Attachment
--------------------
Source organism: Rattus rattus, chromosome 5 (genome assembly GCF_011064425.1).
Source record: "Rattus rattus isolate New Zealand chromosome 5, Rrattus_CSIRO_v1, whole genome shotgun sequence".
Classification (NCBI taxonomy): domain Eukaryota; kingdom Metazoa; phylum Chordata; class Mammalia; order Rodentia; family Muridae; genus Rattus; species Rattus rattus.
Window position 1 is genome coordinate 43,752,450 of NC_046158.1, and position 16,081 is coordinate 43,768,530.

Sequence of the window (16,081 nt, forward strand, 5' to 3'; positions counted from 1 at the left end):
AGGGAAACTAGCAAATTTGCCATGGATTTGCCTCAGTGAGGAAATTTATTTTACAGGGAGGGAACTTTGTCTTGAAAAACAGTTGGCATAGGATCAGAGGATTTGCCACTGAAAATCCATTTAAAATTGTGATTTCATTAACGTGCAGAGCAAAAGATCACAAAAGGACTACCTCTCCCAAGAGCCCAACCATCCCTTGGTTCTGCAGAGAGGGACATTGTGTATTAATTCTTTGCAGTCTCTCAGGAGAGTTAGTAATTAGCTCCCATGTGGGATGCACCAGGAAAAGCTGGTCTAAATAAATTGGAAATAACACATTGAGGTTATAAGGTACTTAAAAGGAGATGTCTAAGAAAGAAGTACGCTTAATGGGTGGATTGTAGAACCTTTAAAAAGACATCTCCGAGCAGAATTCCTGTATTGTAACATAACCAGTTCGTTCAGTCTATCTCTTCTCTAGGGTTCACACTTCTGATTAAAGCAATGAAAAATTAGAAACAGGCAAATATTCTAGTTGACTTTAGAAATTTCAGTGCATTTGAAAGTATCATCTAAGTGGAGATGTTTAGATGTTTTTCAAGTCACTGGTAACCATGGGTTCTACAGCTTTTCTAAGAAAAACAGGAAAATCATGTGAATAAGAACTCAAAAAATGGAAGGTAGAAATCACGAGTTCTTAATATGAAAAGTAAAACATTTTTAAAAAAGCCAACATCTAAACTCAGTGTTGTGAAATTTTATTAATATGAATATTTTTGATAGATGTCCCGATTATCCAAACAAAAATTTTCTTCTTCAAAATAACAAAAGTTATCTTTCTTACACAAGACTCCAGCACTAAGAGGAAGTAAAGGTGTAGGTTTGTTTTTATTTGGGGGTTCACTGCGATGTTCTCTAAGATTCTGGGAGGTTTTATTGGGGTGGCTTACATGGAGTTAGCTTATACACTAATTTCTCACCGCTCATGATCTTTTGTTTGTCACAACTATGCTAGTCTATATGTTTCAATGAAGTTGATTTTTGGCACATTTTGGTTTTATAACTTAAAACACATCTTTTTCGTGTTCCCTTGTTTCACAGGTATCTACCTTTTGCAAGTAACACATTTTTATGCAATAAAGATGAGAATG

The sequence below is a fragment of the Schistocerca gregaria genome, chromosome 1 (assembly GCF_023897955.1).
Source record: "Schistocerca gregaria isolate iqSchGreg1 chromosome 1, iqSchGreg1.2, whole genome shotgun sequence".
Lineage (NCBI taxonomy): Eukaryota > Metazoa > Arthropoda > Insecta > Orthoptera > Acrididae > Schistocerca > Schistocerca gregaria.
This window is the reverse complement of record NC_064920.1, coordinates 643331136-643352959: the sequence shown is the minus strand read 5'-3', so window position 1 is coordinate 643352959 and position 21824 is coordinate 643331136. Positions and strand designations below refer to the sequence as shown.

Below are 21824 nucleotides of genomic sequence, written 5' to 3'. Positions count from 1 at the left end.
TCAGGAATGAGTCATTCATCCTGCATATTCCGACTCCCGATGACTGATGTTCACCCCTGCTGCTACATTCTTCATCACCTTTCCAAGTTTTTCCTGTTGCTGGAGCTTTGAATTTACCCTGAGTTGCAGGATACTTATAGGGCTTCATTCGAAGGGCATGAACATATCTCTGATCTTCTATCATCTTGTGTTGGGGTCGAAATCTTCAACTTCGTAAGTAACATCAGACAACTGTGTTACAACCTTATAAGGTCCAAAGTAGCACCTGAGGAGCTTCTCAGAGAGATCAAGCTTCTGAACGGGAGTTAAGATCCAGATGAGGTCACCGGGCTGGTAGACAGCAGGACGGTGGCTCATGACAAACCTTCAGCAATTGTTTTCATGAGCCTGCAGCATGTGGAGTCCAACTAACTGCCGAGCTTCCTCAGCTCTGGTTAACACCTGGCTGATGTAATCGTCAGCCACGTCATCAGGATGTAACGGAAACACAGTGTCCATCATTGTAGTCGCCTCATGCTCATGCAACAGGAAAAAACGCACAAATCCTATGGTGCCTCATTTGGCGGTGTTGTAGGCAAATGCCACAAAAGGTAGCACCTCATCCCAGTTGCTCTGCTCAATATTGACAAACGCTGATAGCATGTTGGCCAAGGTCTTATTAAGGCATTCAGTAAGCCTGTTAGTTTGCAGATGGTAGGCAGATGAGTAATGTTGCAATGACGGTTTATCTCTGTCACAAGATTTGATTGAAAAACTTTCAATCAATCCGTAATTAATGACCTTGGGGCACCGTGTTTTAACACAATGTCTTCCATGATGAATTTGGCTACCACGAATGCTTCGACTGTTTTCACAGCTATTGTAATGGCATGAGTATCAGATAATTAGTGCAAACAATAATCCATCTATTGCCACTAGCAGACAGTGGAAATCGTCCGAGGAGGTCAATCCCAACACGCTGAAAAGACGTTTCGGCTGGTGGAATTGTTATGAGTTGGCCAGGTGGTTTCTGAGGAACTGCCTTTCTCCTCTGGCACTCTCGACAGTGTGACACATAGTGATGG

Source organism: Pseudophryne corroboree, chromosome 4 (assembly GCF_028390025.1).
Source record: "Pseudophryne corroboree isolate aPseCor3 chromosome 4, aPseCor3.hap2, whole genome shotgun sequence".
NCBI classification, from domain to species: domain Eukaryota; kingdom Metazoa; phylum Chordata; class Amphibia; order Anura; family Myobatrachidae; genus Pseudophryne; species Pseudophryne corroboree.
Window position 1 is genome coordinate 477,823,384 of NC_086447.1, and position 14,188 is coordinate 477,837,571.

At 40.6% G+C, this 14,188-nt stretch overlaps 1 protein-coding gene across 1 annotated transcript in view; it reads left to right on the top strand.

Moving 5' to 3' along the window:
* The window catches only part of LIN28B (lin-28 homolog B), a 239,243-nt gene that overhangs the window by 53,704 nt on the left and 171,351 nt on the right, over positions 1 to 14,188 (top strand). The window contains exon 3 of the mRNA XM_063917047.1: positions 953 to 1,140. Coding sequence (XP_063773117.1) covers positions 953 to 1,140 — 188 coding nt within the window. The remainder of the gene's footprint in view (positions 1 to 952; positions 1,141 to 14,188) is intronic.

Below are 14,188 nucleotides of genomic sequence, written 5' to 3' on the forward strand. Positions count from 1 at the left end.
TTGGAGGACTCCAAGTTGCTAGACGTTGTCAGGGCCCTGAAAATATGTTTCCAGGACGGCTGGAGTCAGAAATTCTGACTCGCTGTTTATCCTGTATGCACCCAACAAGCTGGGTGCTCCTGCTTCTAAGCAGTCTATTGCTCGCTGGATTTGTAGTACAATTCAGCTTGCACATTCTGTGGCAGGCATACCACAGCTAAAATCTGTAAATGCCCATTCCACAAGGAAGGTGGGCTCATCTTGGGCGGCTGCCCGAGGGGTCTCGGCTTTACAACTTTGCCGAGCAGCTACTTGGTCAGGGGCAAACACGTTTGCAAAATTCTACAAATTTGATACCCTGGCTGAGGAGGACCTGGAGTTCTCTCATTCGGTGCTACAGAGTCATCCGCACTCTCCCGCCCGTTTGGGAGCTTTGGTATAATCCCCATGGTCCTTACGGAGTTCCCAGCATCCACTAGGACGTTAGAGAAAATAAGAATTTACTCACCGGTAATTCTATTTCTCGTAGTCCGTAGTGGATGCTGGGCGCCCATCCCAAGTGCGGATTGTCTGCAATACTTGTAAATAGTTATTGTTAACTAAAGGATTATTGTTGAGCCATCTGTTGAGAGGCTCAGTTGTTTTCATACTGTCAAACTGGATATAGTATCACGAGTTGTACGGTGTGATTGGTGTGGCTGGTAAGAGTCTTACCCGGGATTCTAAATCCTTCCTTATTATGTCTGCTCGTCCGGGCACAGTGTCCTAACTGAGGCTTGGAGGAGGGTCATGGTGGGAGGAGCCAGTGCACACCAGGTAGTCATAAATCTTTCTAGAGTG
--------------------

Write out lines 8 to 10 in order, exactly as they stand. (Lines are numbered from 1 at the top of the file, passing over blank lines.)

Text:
Source record: "Schistocerca gregaria isolate iqSchGreg1 chromosome 1, iqSchGreg1.2, whole genome shotgun sequence".
Lineage (NCBI taxonomy): Eukaryota > Metazoa > Arthropoda > Insecta > Orthoptera > Acrididae > Schistocerca > Schistocerca gregaria.
This window is the reverse complement of record NC_064920.1, coordinates 643331136-643352959: the sequence shown is the minus strand read 5'-3', so window position 1 is coordinate 643352959 and position 21824 is coordinate 643331136. Positions and strand designations below refer to the sequence as shown.